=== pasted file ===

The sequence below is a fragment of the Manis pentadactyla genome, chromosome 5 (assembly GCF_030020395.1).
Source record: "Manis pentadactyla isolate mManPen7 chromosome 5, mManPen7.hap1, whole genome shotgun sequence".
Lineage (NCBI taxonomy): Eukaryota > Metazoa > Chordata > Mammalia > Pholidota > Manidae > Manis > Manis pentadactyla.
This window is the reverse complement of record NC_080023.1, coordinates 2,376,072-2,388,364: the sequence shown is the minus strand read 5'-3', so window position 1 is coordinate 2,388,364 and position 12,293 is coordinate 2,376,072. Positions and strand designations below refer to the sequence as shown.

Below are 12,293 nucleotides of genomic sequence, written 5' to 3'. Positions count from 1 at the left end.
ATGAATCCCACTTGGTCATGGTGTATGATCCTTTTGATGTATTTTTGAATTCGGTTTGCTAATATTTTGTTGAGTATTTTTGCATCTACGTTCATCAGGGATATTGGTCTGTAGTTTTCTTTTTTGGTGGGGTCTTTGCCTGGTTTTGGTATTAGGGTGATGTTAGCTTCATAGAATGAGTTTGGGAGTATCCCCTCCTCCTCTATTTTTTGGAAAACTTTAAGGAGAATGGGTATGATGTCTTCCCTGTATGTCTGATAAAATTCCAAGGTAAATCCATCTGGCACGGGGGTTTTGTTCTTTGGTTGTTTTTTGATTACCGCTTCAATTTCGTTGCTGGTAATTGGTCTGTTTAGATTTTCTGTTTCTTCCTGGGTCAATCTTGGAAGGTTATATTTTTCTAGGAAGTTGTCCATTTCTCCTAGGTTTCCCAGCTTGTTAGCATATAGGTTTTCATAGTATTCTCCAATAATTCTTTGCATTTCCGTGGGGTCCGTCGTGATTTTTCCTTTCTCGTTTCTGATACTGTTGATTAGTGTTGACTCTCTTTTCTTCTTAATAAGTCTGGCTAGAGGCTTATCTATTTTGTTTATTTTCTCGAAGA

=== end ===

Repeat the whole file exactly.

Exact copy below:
The sequence below is a fragment of the Manis pentadactyla genome, chromosome 5 (assembly GCF_030020395.1).
Source record: "Manis pentadactyla isolate mManPen7 chromosome 5, mManPen7.hap1, whole genome shotgun sequence".
Lineage (NCBI taxonomy): Eukaryota > Metazoa > Chordata > Mammalia > Pholidota > Manidae > Manis > Manis pentadactyla.
This window is the reverse complement of record NC_080023.1, coordinates 2,376,072-2,388,364: the sequence shown is the minus strand read 5'-3', so window position 1 is coordinate 2,388,364 and position 12,293 is coordinate 2,376,072. Positions and strand designations below refer to the sequence as shown.

Below are 12,293 nucleotides of genomic sequence, written 5' to 3'. Positions count from 1 at the left end.
ATGAATCCCACTTGGTCATGGTGTATGATCCTTTTGATGTATTTTTGAATTCGGTTTGCTAATATTTTGTTGAGTATTTTTGCATCTACGTTCATCAGGGATATTGGTCTGTAGTTTTCTTTTTTGGTGGGGTCTTTGCCTGGTTTTGGTATTAGGGTGATGTTAGCTTCATAGAATGAGTTTGGGAGTATCCCCTCCTCCTCTATTTTTTGGAAAACTTTAAGGAGAATGGGTATGATGTCTTCCCTGTATGTCTGATAAAATTCCAAGGTAAATCCATCTGGCACGGGGGTTTTGTTCTTTGGTTGTTTTTTGATTACCGCTTCAATTTCGTTGCTGGTAATTGGTCTGTTTAGATTTTCTGTTTCTTCCTGGGTCAATCTTGGAAGGTTATATTTTTCTAGGAAGTTGTCCATTTCTCCTAGGTTTCCCAGCTTGTTAGCATATAGGTTTTCATAGTATTCTCCAATAATTCTTTGCATTTCCGTGGGGTCCGTCGTGATTTTTCCTTTCTCGTTTCTGATACTGTTGATTAGTGTTGACTCTCTTTTCTTCTTAATAAGTCTGGCTAGAGGCTTATCTATTTTGTTTATTTTCTCGAAGA